1992 Grey College 16 vs Grey High School (PE) 20
1991 Grey College 32 vs Grey High School (PE) 7
1990 Grey College 6 vs Grey High School (PE) 6*
1989 Grey College 39 vs Grey High School (PE) 17
1988 Grey College 16 vs Grey High School (PE) 9
1987 Grey College 57 vs Grey High School (PE) 0
1986 Grey College 26 vs Grey High School (PE) 6
1985 Grey College 41 vs Grey High School PE 12
1984 Grey College 10 vs Grey High School (PE) 18
1982 Grey College 27 vs Grey High School (PE) 9
1981 Grey College 50 vs Grey High School (PE) 7
1980 Grey College 24 vs Grey High School (PE) 12
(Results by Nelio de Sa of RUGBY15)
GREY HIGH SCHOOL– PROFILE
The school was founded by John Paterson, and named after Sir George Edward Grey, Governor of Cape Colony for the period 5 December 1854 to 15 August 1861. The motto of Grey High School is Tria Juncta in Uno meaning ‘three joined in one — mind, body and spirit’, from the Most Honourable Order of the Bath, of which Sir George Grey was created a Knight Commander in 1848.
Soon after the landing of the British Settlers in 1820, a small but flourishing settlement existed on the shores of Algoa Bay. Any form of organised education, however, was sadly lacking until the arrival of a Scottish graduate named John Paterson, who must be given most of the credit for establishing a small state-aided school in Chapel Street shortly after his arrival in 1839. He got Sir George Grey interested, and Sir George, being the Governor of the Cape Colony, made land available for endowment and set up a Board of Enquiry in 1855.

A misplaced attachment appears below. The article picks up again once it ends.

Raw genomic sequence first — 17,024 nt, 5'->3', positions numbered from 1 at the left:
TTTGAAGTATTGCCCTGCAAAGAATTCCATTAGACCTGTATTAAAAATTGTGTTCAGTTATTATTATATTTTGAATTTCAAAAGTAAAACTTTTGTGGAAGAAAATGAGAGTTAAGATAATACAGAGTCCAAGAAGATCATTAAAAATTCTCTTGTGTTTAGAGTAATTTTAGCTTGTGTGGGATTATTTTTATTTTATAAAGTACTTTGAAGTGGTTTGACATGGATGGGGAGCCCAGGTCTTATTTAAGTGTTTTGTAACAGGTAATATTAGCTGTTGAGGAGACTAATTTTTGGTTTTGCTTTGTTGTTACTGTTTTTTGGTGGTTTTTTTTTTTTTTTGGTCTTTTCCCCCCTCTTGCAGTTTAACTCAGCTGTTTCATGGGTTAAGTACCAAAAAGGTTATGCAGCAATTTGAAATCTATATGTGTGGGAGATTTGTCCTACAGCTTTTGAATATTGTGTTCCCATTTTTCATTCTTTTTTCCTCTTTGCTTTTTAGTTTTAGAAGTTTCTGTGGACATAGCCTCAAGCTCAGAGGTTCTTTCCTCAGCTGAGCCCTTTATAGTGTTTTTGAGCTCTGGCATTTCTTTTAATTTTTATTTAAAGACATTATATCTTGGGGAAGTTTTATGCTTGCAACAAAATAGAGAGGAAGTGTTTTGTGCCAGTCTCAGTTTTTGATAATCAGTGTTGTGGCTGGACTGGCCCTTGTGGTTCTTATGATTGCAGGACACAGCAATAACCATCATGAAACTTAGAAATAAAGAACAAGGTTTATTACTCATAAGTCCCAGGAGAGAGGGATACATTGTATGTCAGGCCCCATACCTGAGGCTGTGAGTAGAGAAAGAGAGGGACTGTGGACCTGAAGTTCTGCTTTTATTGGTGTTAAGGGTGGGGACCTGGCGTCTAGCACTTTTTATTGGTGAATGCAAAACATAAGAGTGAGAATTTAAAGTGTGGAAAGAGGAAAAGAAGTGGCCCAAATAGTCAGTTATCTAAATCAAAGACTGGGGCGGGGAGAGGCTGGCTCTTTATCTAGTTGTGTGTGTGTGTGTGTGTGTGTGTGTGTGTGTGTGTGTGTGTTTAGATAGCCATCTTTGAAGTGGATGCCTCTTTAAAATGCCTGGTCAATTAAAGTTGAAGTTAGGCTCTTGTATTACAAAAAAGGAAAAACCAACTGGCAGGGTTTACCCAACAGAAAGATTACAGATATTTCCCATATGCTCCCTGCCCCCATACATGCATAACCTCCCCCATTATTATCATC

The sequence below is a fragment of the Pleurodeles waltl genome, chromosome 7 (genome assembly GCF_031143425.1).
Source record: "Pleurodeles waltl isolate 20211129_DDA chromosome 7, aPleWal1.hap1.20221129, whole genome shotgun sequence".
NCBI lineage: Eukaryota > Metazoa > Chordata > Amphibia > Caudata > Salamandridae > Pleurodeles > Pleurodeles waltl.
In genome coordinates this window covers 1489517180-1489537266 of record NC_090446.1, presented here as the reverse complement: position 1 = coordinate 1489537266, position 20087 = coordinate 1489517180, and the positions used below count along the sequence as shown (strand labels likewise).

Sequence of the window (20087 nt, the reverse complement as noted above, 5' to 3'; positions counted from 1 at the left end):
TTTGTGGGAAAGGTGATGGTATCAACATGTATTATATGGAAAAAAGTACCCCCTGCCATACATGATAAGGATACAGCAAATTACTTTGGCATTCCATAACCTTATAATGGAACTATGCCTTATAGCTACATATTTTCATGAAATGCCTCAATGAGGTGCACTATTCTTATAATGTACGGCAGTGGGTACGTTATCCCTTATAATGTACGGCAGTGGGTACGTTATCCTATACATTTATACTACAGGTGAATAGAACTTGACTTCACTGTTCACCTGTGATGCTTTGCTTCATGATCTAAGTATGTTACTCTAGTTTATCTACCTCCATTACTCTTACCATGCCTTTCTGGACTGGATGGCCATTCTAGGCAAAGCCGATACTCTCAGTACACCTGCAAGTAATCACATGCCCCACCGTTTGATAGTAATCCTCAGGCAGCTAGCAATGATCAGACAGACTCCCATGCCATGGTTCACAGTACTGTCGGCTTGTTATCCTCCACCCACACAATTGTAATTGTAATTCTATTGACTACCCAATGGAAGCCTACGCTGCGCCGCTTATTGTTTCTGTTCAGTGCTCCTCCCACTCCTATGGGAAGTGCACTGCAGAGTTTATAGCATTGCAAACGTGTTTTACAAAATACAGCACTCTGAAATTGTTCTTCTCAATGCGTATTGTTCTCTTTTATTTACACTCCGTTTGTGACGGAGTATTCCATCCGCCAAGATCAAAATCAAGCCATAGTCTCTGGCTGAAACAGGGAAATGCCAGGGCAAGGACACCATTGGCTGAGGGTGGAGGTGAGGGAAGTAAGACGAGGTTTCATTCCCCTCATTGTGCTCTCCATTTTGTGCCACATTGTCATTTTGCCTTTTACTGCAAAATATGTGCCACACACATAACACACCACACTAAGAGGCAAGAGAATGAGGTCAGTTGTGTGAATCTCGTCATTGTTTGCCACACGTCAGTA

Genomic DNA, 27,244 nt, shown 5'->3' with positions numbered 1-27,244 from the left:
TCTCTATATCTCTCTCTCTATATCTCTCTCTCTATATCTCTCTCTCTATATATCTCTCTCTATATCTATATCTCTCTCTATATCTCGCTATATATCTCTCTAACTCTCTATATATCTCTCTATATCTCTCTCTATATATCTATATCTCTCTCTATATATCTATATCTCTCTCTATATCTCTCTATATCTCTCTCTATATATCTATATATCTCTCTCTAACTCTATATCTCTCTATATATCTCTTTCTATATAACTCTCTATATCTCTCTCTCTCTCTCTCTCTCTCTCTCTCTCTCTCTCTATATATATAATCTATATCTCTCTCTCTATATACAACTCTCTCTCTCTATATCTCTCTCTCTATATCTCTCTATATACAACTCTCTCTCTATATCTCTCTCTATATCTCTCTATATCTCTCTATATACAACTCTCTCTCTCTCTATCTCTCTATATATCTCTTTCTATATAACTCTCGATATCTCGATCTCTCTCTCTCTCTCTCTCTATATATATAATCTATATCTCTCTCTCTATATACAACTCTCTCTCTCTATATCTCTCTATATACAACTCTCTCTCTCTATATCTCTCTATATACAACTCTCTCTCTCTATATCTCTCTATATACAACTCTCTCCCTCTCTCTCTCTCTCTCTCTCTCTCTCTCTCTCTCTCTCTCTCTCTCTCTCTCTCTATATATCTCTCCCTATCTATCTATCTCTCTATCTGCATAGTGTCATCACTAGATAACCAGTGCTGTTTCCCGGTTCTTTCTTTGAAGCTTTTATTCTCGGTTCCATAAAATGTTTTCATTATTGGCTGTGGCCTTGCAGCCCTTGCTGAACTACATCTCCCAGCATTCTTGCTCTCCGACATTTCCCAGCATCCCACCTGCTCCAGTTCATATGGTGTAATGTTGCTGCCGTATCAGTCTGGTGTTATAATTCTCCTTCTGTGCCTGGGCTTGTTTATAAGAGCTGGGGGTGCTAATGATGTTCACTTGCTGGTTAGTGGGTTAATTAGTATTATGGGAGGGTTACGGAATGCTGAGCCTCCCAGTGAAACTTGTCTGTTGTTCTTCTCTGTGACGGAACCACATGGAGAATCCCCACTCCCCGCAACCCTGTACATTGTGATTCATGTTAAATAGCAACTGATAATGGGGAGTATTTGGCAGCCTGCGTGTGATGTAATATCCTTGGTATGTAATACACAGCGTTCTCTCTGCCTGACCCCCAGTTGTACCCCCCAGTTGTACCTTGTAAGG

From left to right: Grey Institute, Building of the school commences, An oblique view of the school
John Paterson was a remarkably active man. In addition to his own business interests, he became a Member of Parliament and was responsible for the establishment of the Standard Bank of South Africa. His big effort in getting Sir George Grey to take an interest in education led to the growth of the school to which Sir George gave his name, and the first headmaster was a Mr J. R. Macleish.